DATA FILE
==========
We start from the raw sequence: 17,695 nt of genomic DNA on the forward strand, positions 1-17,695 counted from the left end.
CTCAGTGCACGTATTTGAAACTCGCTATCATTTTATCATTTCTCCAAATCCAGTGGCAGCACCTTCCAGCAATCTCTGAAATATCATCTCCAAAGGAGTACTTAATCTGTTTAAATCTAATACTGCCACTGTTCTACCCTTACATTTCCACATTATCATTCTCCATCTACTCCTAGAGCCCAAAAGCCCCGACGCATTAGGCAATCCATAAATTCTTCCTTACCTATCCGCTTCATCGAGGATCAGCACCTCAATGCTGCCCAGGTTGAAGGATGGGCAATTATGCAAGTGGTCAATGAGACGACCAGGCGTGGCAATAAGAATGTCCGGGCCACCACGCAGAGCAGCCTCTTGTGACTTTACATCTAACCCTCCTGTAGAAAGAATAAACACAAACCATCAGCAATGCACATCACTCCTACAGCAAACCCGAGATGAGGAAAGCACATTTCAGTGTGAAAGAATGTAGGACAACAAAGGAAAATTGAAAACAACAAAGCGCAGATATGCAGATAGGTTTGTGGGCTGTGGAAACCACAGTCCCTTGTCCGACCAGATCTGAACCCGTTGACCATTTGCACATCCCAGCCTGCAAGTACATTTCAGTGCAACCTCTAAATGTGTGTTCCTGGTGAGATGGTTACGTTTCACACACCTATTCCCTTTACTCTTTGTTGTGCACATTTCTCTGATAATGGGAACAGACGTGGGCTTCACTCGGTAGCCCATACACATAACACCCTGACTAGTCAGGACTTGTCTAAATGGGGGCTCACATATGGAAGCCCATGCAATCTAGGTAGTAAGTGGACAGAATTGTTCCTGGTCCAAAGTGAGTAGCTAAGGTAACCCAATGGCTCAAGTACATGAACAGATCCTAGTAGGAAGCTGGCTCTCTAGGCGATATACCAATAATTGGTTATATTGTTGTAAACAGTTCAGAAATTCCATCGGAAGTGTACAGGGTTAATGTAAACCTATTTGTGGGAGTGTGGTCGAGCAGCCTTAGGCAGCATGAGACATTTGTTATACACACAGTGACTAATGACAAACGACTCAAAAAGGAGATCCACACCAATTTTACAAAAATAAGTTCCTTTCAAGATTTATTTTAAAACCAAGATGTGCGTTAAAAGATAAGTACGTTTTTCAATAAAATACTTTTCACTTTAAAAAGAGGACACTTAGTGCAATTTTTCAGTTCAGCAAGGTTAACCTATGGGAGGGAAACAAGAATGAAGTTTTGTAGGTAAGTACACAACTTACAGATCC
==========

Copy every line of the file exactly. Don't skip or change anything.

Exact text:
We start from the raw sequence: 17,695 nt of genomic DNA on the forward strand, positions 1-17,695 counted from the left end.
CTCAGTGCACGTATTTGAAACTCGCTATCATTTTATCATTTCTCCAAATCCAGTGGCAGCACCTTCCAGCAATCTCTGAAATATCATCTCCAAAGGAGTACTTAATCTGTTTAAATCTAATACTGCCACTGTTCTACCCTTACATTTCCACATTATCATTCTCCATCTACTCCTAGAGCCCAAAAGCCCCGACGCATTAGGCAATCCATAAATTCTTCCTTACCTATCCGCTTCATCGAGGATCAGCACCTCAATGCTGCCCAGGTTGAAGGATGGGCAATTATGCAAGTGGTCAATGAGACGACCAGGCGTGGCAATAAGAATGTCCGGGCCACCACGCAGAGCAGCCTCTTGTGACTTTACATCTAACCCTCCTGTAGAAAGAATAAACACAAACCATCAGCAATGCACATCACTCCTACAGCAAACCCGAGATGAGGAAAGCACATTTCAGTGTGAAAGAATGTAGGACAACAAAGGAAAATTGAAAACAACAAAGCGCAGATATGCAGATAGGTTTGTGGGCTGTGGAAACCACAGTCCCTTGTCCGACCAGATCTGAACCCGTTGACCATTTGCACATCCCAGCCTGCAAGTACATTTCAGTGCAACCTCTAAATGTGTGTTCCTGGTGAGATGGTTACGTTTCACACACCTATTCCCTTTACTCTTTGTTGTGCACATTTCTCTGATAATGGGAACAGACGTGGGCTTCACTCGGTAGCCCATACACATAACACCCTGACTAGTCAGGACTTGTCTAAATGGGGGCTCACATATGGAAGCCCATGCAATCTAGGTAGTAAGTGGACAGAATTGTTCCTGGTCCAAAGTGAGTAGCTAAGGTAACCCAATGGCTCAAGTACATGAACAGATCCTAGTAGGAAGCTGGCTCTCTAGGCGATATACCAATAATTGGTTATATTGTTGTAAACAGTTCAGAAATTCCATCGGAAGTGTACAGGGTTAATGTAAACCTATTTGTGGGAGTGTGGTCGAGCAGCCTTAGGCAGCATGAGACATTTGTTATACACACAGTGACTAATGACAAACGACTCAAAAAGGAGATCCACACCAATTTTACAAAAATAAGTTCCTTTCAAGATTTATTTTAAAACCAAGATGTGCGTTAAAAGATAAGTACGTTTTTCAATAAAATACTTTTCACTTTAAAAAGAGGACACTTAGTGCAATTTTTCAGTTCAGCAAGGTTAACCTATGGGAGGGAAACAAGAATGAAGTTTTGTAGGTAAGTACACAACTTACAGATCC